An Urgent Request
We are writing in regard to your September coverage of the city’s proposed East Area Plan that would potentially triple the density for several blocks north and south of Colfax. In addition, the proposed Bus Rapid Transit project would permanently reduce car traffic along Colfax to one lane in each direction.
Thank you for being concerned about the changes that the city of Denver and RTD want to do in our neighborhood. We don’t think the people that live here realize what this can do to hurt Park Hill and the surrounding neighborhoods.
Park Hill is the most beautiful neighborhood in the city. Please put out an urgent request for the people to stop this by contacting their city council member. Everyone needs to be very concerned with the additional people that will be put in our neighborhoods, and the traffic. This will affect all the streets in Park Hill and Montclair.
Kris and Gary Jackson, Denver
Note: Read the original story at greaterparkhill.org/2019/09/not-so-fast/. An update on the plan will appear in next month’s issue.
Values Clash At East High
As my three kids and I returned from the mountains Labor Day weekend, my daughter announced that she needed to work on a homework assignment. She’s 15, and a sophomore at East High School. The assignment was for her theater class.
According to her, she’d been told to listen to the performances of a few stand-up comics, and choose three minutes of a performance to parrot back to the class. She said that beyond that, there was very little direction from the teacher about where to find material.
About 45 minutes into the drive, I began to think about my daughter’s theater assignment. I looked over at her as she quietly absorbed whatever passed from her iPhone, through her ear buds, and into her head. It had taken awhile, but I’d finally processed what she was likely listening to.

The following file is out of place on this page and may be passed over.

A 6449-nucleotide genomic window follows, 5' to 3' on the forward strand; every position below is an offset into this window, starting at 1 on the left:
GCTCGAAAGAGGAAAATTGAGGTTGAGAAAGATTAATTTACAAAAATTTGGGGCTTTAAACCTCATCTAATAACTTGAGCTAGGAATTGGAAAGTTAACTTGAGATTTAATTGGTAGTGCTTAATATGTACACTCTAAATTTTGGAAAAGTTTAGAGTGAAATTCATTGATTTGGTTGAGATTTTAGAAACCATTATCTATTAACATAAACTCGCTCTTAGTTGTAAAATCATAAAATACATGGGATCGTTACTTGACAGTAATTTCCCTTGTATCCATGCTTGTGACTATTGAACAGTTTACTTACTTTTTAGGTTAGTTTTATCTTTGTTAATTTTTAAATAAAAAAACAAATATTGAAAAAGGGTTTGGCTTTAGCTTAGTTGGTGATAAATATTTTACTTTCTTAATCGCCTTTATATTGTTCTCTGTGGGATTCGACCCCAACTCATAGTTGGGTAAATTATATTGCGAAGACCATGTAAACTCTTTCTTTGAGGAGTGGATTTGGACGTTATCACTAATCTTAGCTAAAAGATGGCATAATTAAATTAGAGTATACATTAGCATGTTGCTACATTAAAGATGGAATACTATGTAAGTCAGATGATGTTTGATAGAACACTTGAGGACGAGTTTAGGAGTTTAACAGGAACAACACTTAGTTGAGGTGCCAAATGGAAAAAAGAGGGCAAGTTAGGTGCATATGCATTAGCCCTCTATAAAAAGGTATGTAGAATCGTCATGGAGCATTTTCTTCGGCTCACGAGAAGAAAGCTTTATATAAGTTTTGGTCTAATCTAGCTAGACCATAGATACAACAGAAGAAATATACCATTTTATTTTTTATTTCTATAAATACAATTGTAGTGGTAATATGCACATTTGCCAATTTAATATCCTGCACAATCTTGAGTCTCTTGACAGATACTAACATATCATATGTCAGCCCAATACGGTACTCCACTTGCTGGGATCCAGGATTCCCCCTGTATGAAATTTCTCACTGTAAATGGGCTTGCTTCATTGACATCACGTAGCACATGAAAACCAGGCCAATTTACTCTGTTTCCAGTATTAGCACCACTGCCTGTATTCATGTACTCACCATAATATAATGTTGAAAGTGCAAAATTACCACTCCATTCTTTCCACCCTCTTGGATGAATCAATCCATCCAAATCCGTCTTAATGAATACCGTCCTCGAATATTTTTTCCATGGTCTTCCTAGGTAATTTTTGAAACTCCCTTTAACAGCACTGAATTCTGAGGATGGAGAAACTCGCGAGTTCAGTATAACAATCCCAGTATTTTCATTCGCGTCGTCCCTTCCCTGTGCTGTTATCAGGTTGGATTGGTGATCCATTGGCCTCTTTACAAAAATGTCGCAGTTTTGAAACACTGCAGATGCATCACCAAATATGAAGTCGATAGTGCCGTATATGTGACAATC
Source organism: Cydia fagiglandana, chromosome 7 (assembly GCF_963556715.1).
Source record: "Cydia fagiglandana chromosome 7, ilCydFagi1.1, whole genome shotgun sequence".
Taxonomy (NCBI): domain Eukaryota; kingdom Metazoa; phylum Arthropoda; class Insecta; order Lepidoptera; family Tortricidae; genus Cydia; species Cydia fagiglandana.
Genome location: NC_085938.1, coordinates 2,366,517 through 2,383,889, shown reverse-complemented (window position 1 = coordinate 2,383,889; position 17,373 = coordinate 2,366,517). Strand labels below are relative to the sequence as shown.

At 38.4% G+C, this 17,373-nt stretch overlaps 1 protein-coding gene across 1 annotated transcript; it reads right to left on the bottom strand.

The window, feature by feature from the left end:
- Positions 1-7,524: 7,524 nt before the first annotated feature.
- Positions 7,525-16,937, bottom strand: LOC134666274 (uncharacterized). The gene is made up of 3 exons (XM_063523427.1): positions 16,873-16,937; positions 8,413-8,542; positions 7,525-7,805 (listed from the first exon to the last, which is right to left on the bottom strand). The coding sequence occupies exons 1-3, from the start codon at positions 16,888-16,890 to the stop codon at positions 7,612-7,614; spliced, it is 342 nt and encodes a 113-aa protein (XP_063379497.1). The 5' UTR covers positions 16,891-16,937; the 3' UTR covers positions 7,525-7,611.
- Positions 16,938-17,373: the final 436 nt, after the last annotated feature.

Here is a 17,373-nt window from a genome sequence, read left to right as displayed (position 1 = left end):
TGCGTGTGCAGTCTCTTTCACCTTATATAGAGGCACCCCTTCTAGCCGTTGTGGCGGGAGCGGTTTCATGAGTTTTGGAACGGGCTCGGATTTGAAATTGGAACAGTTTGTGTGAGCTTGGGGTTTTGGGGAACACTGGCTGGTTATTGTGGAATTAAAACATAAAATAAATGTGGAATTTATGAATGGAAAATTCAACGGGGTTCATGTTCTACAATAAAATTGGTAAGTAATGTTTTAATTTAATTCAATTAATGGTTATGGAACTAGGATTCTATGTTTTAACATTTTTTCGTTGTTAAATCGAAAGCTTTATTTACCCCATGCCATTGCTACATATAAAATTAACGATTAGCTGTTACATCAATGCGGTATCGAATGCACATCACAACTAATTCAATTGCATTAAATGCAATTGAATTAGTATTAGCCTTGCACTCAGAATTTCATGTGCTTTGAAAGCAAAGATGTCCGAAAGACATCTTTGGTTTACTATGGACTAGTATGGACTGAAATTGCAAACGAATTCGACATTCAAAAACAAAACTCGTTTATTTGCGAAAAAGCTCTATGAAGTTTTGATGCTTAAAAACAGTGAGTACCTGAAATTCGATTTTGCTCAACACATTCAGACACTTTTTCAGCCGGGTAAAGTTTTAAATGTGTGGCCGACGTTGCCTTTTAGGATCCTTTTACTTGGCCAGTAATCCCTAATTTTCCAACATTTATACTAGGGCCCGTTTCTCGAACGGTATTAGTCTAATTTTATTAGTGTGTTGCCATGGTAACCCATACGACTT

“Pull your earbuds out so I can hear what you’re listening to,” I said. She complied, and within a minute and a half, I was hearing a raunchy shtick comprised of what can only be described as penis jokes.
My daughter looked horrified as she anticipated my response. “You can shut that down right now,” I said.
I called the school the next day, and with some effort, finally had a face-to-face conversation with one of the assistant principals. He said something to the effect of, “We have an obligation to teach in a way that satisfies a wide range of views and values.” He then suggested that I speak with the teacher directly.
Since then, I’ve spoken with the teacher, then the principal (with the teacher in attendance), then a person on staff with the school board, then the principal again, and then the person on the school board staff again.
Through these conversations it became clear that the principal is not open to either discontinuing use of this particular assignment, or modifying it significantly. The only thing I heard, through all these conversations, that justified this position, was the principal telling me that his own daughter would likely soon be in this class, doing this same assignment.
Now I’m not so naïve as to believe that this was the first time that my daughter had heard something inappropriate, for her age, on YouTube. My position is simply that I don’t want my kid’s school to shove her in that direction.
The principal indicated that he has rules to handle pornography and dress that’s deemed inappropriate. So why should they not do a better job filtering out this sort of material from being utilized within the classroom? Even Comedy Works refuses admission to people under 21 years of age, for many shows. The content is exactly the same, the only difference is that it’s live at Comedy Works. Sheesh.
Yes, it’s true that the teacher didn’t specifically tell them to listen to material that’s intended for adults. But come on; we know that that’s one of the first places they’d logically go given this assignment.
I understand that there are plenty of parents that are okay with this content in the classroom. I also believe that many are not.
Back to the perspective that schools have an obligation to teach in a way that respects all values and views, I’m not seeing that at East High School in regards to this issue.
Bill Sudmeier, Park Hill
Editor’s note: When contacted, East High Principal John Youngquist said he did not have an interest in submitting a written response to this letter.
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